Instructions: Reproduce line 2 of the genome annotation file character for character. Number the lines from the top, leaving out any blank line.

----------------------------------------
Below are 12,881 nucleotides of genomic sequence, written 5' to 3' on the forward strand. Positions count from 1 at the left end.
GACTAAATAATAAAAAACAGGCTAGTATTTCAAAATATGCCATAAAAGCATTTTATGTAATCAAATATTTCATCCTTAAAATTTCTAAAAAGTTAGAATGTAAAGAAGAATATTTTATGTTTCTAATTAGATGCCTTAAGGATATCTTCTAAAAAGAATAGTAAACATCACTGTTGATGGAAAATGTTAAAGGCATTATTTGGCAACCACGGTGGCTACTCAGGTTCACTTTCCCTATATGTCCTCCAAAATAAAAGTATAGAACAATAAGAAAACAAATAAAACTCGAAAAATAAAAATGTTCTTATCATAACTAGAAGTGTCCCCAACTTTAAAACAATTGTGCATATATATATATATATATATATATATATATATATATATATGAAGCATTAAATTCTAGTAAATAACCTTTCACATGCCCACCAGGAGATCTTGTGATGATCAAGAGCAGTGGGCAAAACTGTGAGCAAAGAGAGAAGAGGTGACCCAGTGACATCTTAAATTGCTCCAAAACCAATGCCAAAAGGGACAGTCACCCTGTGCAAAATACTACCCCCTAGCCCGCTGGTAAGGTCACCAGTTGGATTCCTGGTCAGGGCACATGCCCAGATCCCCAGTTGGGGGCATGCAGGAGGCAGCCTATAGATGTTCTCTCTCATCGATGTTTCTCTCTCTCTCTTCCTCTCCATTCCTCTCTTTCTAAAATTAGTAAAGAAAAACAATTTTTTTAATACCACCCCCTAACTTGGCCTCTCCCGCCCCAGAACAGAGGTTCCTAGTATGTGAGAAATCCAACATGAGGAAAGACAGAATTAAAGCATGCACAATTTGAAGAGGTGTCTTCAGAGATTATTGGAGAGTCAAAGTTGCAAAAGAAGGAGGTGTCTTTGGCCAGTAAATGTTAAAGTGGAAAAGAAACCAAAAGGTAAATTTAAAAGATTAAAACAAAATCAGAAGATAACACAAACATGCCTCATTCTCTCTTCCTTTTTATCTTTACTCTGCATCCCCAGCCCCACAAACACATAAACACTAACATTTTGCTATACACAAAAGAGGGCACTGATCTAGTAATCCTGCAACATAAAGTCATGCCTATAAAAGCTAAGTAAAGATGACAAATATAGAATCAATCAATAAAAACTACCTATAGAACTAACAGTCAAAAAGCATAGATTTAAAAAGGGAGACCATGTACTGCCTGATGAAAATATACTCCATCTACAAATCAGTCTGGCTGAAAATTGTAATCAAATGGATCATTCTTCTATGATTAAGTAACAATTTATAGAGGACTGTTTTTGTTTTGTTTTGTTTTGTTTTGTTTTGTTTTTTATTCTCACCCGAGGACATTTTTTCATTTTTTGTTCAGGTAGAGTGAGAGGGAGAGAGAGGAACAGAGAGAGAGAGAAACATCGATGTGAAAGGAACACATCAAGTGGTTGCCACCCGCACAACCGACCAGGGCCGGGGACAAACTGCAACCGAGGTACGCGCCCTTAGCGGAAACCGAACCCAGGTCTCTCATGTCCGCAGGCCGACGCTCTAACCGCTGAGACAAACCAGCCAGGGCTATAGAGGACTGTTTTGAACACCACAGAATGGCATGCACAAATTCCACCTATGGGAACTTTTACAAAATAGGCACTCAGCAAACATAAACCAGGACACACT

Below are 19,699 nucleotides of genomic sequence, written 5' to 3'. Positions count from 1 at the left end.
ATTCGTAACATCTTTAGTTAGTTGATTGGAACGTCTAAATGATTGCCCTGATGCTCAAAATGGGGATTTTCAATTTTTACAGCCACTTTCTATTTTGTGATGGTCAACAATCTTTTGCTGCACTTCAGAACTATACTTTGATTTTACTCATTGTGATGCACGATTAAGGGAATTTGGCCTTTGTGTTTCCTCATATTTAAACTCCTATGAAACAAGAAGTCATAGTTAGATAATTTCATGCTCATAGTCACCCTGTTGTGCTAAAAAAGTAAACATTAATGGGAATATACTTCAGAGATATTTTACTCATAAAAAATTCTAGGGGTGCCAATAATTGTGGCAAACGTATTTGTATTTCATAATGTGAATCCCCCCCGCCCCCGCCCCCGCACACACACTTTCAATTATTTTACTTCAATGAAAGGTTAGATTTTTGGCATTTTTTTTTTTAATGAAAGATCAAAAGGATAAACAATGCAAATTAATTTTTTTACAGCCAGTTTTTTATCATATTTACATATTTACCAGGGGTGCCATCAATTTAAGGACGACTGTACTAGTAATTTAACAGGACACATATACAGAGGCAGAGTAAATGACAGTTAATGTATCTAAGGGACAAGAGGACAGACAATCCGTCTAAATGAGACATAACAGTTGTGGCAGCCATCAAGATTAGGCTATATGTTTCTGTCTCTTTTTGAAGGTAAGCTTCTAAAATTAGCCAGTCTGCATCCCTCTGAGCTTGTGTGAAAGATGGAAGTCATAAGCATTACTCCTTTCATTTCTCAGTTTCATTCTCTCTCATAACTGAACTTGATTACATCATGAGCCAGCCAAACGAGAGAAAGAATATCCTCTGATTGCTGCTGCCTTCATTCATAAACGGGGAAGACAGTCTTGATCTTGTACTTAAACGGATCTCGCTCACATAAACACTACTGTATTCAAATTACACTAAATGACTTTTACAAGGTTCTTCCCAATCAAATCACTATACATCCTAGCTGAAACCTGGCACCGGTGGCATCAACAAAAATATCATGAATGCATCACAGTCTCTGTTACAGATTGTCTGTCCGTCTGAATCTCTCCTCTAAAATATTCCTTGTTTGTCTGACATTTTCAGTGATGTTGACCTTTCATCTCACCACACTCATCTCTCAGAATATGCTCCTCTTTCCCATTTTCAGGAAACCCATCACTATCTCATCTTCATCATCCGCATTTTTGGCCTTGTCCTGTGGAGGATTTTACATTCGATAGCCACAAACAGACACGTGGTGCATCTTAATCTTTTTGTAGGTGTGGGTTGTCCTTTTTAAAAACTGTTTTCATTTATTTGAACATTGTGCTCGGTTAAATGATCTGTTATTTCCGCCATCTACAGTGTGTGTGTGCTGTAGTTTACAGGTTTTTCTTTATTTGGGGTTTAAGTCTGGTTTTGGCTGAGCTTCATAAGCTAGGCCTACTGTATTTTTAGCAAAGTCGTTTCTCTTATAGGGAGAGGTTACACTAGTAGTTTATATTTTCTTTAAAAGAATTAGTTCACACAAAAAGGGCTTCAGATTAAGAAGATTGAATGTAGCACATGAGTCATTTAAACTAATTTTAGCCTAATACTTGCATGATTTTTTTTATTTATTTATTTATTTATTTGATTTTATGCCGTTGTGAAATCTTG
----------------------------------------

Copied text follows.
GACTAAATAATAAAAAACAGGCTAGTATTTCAAAATATGCCATAAAAGCATTTTATGTAATCAAATATTTCATCCTTAAAATTTCTAAAAAGTTAGAATGTAAAGAAGAATATTTTATGTTTCTAATTAGATGCCTTAAGGATATCTTCTAAAAAGAATAGTAAACATCACTGTTGATGGAAAATGTTAAAGGCATTATTTGGCAACCACGGTGGCTACTCAGGTTCACTTTCCCTATATGTCCTCCAAAATAAAAGTATAGAACAATAAGAAAACAAATAAAACTCGAAAAATAAAAATGTTCTTATCATAACTAGAAGTGTCCCCAACTTTAAAACAATTGTGCATATATATATATATATATATATATATATATATATATATATGAAGCATTAAATTCTAGTAAATAACCTTTCACATGCCCACCAGGAGATCTTGTGATGATCAAGAGCAGTGGGCAAAACTGTGAGCAAAGAGAGAAGAGGTGACCCAGTGACATCTTAAATTGCTCCAAAACCAATGCCAAAAGGGACAGTCACCCTGTGCAAAATACTACCCCCTAGCCCGCTGGTAAGGTCACCAGTTGGATTCCTGGTCAGGGCACATGCCCAGATCCCCAGTTGGGGGCATGCAGGAGGCAGCCTATAGATGTTCTCTCTCATCGATGTTTCTCTCTCTCTCTTCCTCTCCATTCCTCTCTTTCTAAAATTAGTAAAGAAAAACAATTTTTTTAATACCACCCCCTAACTTGGCCTCTCCCGCCCCAGAACAGAGGTTCCTAGTATGTGAGAAATCCAACATGAGGAAAGACAGAATTAAAGCATGCACAATTTGAAGAGGTGTCTTCAGAGATTATTGGAGAGTCAAAGTTGCAAAAGAAGGAGGTGTCTTTGGCCAGTAAATGTTAAAGTGGAAAAGAAACCAAAAGGTAAATTTAAAAGATTAAAACAAAATCAGAAGATAACACAAACATGCCTCATTCTCTCTTCCTTTTTATCTTTACTCTGCATCCCCAGCCCCACAAACACATAAACACTAACATTTTGCTATACACAAAAGAGGGCACTGATCTAGTAATCCTGCAACATAAAGTCATGCCTATAAAAGCTAAGTAAAGATGACAAATATAGAATCAATCAATAAAAACTACCTATAGAACTAACAGTCAAAAAGCATAGATTTAAAAAGGGAGACCATGTACTGCCTGATGAAAATATACTCCATCTACAAATCAGTCTGGCTGAAAATTGTAATCAAATGGATCATTCTTCTATGATTAAGTAACAATTTATAGAGGACTGTTTTTGTTTTGTTTTGTTTTGTTTTGTTTTGTTTTTTATTCTCACCCGAGGACATTTTTTCATTTTTTGTTCAGGTAGAGTGAGAGGGAGAGAGAGGAACAGAGAGAGAGAGAAACATCGATGTGAAAGGAACACATCAAGTGGTTGCCACCCGCACAACCGACCAGGGCCGGGGACAAACTGCAACCGAGGTACGCGCCCTTAGCGGAAACCGAACCCAGGTCTCTCATGTCCGCAGGCCGACGCTCTAACCGCTGAGACAAACCAGCCAGGGCTATAGAGGACTGTTTTGAACACCACAGAATGGCATGCACAAATTCCACCTATGGGAACTTTTACAAAATAGGCACTCAGCAAACATAAACCAGGACACACT